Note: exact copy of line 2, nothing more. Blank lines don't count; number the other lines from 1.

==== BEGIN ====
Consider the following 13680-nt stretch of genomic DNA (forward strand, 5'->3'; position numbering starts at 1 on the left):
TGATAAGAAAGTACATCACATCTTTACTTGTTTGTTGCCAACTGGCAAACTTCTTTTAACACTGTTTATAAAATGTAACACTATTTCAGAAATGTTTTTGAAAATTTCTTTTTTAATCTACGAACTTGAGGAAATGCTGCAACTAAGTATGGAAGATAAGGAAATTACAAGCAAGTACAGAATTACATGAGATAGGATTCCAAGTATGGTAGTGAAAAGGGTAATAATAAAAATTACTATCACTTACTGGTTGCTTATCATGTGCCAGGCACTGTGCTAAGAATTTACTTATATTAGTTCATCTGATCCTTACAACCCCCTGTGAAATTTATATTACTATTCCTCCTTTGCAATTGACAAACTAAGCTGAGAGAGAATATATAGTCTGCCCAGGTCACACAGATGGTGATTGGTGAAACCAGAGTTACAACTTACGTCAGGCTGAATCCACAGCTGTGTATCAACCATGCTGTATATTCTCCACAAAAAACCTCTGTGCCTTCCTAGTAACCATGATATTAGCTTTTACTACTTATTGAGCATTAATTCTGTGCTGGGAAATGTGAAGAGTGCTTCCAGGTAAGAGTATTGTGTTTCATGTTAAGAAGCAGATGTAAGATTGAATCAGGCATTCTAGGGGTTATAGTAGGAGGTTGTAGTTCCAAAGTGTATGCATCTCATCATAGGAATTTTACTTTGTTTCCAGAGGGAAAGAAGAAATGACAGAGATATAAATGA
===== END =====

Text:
TGATAAGAAAGTACATCACATCTTTACTTGTTTGTTGCCAACTGGCAAACTTCTTTTAACACTGTTTATAAAATGTAACACTATTTCAGAAATGTTTTTGAAAATTTCTTTTTTAATCTACGAACTTGAGGAAATGCTGCAACTAAGTATGGAAGATAAGGAAATTACAAGCAAGTACAGAATTACATGAGATAGGATTCCAAGTATGGTAGTGAAAAGGGTAATAATAAAAATTACTATCACTTACTGGTTGCTTATCATGTGCCAGGCACTGTGCTAAGAATTTACTTATATTAGTTCATCTGATCCTTACAACCCCCTGTGAAATTTATATTACTATTCCTCCTTTGCAATTGACAAACTAAGCTGAGAGAGAATATATAGTCTGCCCAGGTCACACAGATGGTGATTGGTGAAACCAGAGTTACAACTTACGTCAGGCTGAATCCACAGCTGTGTATCAACCATGCTGTATATTCTCCACAAAAAACCTCTGTGCCTTCCTAGTAACCATGATATTAGCTTTTACTACTTATTGAGCATTAATTCTGTGCTGGGAAATGTGAAGAGTGCTTCCAGGTAAGAGTATTGTGTTTCATGTTAAGAAGCAGATGTAAGATTGAATCAGGCATTCTAGGGGTTATAGTAGGAGGTTGTAGTTCCAAAGTGTATGCATCTCATCATAGGAATTTTACTTTGTTTCCAGAGGGAAAGAAGAAATGACAGAGATATAAATGA